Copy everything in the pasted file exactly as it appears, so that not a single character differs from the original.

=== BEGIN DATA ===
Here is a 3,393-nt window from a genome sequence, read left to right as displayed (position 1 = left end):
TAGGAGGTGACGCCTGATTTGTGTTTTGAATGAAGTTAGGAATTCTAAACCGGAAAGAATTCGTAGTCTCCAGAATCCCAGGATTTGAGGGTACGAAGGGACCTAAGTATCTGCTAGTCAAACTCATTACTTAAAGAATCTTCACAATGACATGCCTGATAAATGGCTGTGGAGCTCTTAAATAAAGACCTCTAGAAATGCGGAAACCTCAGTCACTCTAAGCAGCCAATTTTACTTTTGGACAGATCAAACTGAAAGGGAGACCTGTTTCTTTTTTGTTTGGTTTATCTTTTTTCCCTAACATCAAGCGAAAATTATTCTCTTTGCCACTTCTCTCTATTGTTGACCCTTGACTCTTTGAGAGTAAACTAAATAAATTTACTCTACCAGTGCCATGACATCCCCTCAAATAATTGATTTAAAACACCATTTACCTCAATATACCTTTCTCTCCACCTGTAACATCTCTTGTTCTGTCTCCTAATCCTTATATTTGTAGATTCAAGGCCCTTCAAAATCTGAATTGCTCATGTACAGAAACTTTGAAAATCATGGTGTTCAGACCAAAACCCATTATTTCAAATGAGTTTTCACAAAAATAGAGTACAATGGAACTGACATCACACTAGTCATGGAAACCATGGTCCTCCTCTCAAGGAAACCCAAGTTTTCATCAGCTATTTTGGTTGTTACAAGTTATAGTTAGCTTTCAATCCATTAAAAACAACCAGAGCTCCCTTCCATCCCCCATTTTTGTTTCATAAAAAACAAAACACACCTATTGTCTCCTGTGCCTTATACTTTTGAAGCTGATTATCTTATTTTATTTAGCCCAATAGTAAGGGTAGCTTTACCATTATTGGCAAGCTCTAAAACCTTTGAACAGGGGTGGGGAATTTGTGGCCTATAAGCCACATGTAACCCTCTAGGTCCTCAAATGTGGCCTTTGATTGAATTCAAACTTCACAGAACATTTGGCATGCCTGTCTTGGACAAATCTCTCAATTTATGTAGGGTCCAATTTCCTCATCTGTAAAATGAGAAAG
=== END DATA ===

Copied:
Here is a 3,393-nt window from a genome sequence, read left to right as displayed (position 1 = left end):
TAGGAGGTGACGCCTGATTTGTGTTTTGAATGAAGTTAGGAATTCTAAACCGGAAAGAATTCGTAGTCTCCAGAATCCCAGGATTTGAGGGTACGAAGGGACCTAAGTATCTGCTAGTCAAACTCATTACTTAAAGAATCTTCACAATGACATGCCTGATAAATGGCTGTGGAGCTCTTAAATAAAGACCTCTAGAAATGCGGAAACCTCAGTCACTCTAAGCAGCCAATTTTACTTTTGGACAGATCAAACTGAAAGGGAGACCTGTTTCTTTTTTGTTTGGTTTATCTTTTTTCCCTAACATCAAGCGAAAATTATTCTCTTTGCCACTTCTCTCTATTGTTGACCCTTGACTCTTTGAGAGTAAACTAAATAAATTTACTCTACCAGTGCCATGACATCCCCTCAAATAATTGATTTAAAACACCATTTACCTCAATATACCTTTCTCTCCACCTGTAACATCTCTTGTTCTGTCTCCTAATCCTTATATTTGTAGATTCAAGGCCCTTCAAAATCTGAATTGCTCATGTACAGAAACTTTGAAAATCATGGTGTTCAGACCAAAACCCATTATTTCAAATGAGTTTTCACAAAAATAGAGTACAATGGAACTGACATCACACTAGTCATGGAAACCATGGTCCTCCTCTCAAGGAAACCCAAGTTTTCATCAGCTATTTTGGTTGTTACAAGTTATAGTTAGCTTTCAATCCATTAAAAACAACCAGAGCTCCCTTCCATCCCCCATTTTTGTTTCATAAAAAACAAAACACACCTATTGTCTCCTGTGCCTTATACTTTTGAAGCTGATTATCTTATTTTATTTAGCCCAATAGTAAGGGTAGCTTTACCATTATTGGCAAGCTCTAAAACCTTTGAACAGGGGTGGGGAATTTGTGGCCTATAAGCCACATGTAACCCTCTAGGTCCTCAAATGTGGCCTTTGATTGAATTCAAACTTCACAGAACATTTGGCATGCCTGTCTTGGACAAATCTCTCAATTTATGTAGGGTCCAATTTCCTCATCTGTAAAATGAGAAAG